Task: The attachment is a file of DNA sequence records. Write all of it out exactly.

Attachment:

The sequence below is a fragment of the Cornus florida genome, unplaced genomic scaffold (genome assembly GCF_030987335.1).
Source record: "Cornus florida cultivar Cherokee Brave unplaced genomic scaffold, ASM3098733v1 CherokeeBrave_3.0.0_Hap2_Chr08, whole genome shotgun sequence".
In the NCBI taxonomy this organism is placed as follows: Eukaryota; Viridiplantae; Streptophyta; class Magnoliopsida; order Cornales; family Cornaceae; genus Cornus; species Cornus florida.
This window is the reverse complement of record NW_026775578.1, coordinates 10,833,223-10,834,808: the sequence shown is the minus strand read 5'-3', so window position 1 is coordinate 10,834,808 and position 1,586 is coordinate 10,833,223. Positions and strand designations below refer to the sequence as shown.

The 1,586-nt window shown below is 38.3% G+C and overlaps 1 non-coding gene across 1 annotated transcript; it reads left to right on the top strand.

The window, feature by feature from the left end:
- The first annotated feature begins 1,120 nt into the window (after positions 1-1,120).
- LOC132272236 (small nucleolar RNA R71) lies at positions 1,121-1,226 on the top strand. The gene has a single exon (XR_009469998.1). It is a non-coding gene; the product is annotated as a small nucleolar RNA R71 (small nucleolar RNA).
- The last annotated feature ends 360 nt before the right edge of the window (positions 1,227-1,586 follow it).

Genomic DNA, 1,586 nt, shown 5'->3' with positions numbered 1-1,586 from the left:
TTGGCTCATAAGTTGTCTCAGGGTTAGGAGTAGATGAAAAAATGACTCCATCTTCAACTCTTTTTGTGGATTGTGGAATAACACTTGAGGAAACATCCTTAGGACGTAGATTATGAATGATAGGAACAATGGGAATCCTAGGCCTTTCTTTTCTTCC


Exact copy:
The sequence below is a fragment of the Cornus florida genome, unplaced genomic scaffold (genome assembly GCF_030987335.1).
Source record: "Cornus florida cultivar Cherokee Brave unplaced genomic scaffold, ASM3098733v1 CherokeeBrave_3.0.0_Hap2_Chr08, whole genome shotgun sequence".
In the NCBI taxonomy this organism is placed as follows: Eukaryota; Viridiplantae; Streptophyta; class Magnoliopsida; order Cornales; family Cornaceae; genus Cornus; species Cornus florida.
This window is the reverse complement of record NW_026775578.1, coordinates 10,833,223-10,834,808: the sequence shown is the minus strand read 5'-3', so window position 1 is coordinate 10,834,808 and position 1,586 is coordinate 10,833,223. Positions and strand designations below refer to the sequence as shown.

The 1,586-nt window shown below is 38.3% G+C and overlaps 1 non-coding gene across 1 annotated transcript; it reads left to right on the top strand.

The window, feature by feature from the left end:
- The first annotated feature begins 1,120 nt into the window (after positions 1-1,120).
- LOC132272236 (small nucleolar RNA R71) lies at positions 1,121-1,226 on the top strand. The gene has a single exon (XR_009469998.1). It is a non-coding gene; the product is annotated as a small nucleolar RNA R71 (small nucleolar RNA).
- The last annotated feature ends 360 nt before the right edge of the window (positions 1,227-1,586 follow it).

Genomic DNA, 1,586 nt, shown 5'->3' with positions numbered 1-1,586 from the left:
TTGGCTCATAAGTTGTCTCAGGGTTAGGAGTAGATGAAAAAATGACTCCATCTTCAACTCTTTTTGTGGATTGTGGAATAACACTTGAGGAAACATCCTTAGGACGTAGATTATGAATGATAGGAACAATGGGAATCCTAGGCCTTTCTTTTCTTCC